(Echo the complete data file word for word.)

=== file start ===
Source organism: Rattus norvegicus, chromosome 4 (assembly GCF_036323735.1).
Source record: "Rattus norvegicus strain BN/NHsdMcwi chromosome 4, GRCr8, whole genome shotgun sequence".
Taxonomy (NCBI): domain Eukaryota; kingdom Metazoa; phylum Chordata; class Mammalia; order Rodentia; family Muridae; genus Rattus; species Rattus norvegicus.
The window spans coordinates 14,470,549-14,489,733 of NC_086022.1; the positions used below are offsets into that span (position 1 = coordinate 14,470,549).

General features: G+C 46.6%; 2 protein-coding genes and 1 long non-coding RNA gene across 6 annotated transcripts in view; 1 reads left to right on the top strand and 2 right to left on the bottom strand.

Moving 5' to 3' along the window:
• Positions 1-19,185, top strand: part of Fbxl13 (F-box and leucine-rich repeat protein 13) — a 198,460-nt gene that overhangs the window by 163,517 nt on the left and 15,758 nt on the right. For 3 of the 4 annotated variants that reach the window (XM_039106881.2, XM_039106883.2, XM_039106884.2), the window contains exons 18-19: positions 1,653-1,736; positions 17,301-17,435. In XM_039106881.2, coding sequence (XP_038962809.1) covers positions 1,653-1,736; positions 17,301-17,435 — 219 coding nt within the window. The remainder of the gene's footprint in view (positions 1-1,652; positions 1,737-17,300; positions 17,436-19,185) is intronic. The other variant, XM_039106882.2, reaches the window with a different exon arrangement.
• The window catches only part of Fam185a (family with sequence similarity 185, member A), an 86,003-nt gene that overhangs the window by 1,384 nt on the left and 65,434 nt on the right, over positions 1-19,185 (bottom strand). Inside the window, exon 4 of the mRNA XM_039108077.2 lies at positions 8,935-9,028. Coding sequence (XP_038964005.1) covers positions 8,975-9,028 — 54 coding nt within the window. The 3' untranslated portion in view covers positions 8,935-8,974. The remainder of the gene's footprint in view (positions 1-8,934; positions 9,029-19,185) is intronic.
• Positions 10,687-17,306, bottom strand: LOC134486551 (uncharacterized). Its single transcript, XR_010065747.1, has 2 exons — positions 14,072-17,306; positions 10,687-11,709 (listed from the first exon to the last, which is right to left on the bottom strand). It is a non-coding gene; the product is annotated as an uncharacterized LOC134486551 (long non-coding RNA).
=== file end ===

Source organism: Rattus norvegicus, chromosome 4 (assembly GCF_036323735.1).
Source record: "Rattus norvegicus strain BN/NHsdMcwi chromosome 4, GRCr8, whole genome shotgun sequence".
Taxonomy (NCBI): domain Eukaryota; kingdom Metazoa; phylum Chordata; class Mammalia; order Rodentia; family Muridae; genus Rattus; species Rattus norvegicus.
The window spans coordinates 14,470,549-14,489,733 of NC_086022.1; the positions used below are offsets into that span (position 1 = coordinate 14,470,549).

General features: G+C 46.6%; 2 protein-coding genes and 1 long non-coding RNA gene across 6 annotated transcripts in view; 1 reads left to right on the top strand and 2 right to left on the bottom strand.

Moving 5' to 3' along the window:
• Positions 1-19,185, top strand: part of Fbxl13 (F-box and leucine-rich repeat protein 13) — a 198,460-nt gene that overhangs the window by 163,517 nt on the left and 15,758 nt on the right. For 3 of the 4 annotated variants that reach the window (XM_039106881.2, XM_039106883.2, XM_039106884.2), the window contains exons 18-19: positions 1,653-1,736; positions 17,301-17,435. In XM_039106881.2, coding sequence (XP_038962809.1) covers positions 1,653-1,736; positions 17,301-17,435 — 219 coding nt within the window. The remainder of the gene's footprint in view (positions 1-1,652; positions 1,737-17,300; positions 17,436-19,185) is intronic. The other variant, XM_039106882.2, reaches the window with a different exon arrangement.
• The window catches only part of Fam185a (family with sequence similarity 185, member A), an 86,003-nt gene that overhangs the window by 1,384 nt on the left and 65,434 nt on the right, over positions 1-19,185 (bottom strand). Inside the window, exon 4 of the mRNA XM_039108077.2 lies at positions 8,935-9,028. Coding sequence (XP_038964005.1) covers positions 8,975-9,028 — 54 coding nt within the window. The 3' untranslated portion in view covers positions 8,935-8,974. The remainder of the gene's footprint in view (positions 1-8,934; positions 9,029-19,185) is intronic.
• Positions 10,687-17,306, bottom strand: LOC134486551 (uncharacterized). Its single transcript, XR_010065747.1, has 2 exons — positions 14,072-17,306; positions 10,687-11,709 (listed from the first exon to the last, which is right to left on the bottom strand). It is a non-coding gene; the product is annotated as an uncharacterized LOC134486551 (long non-coding RNA).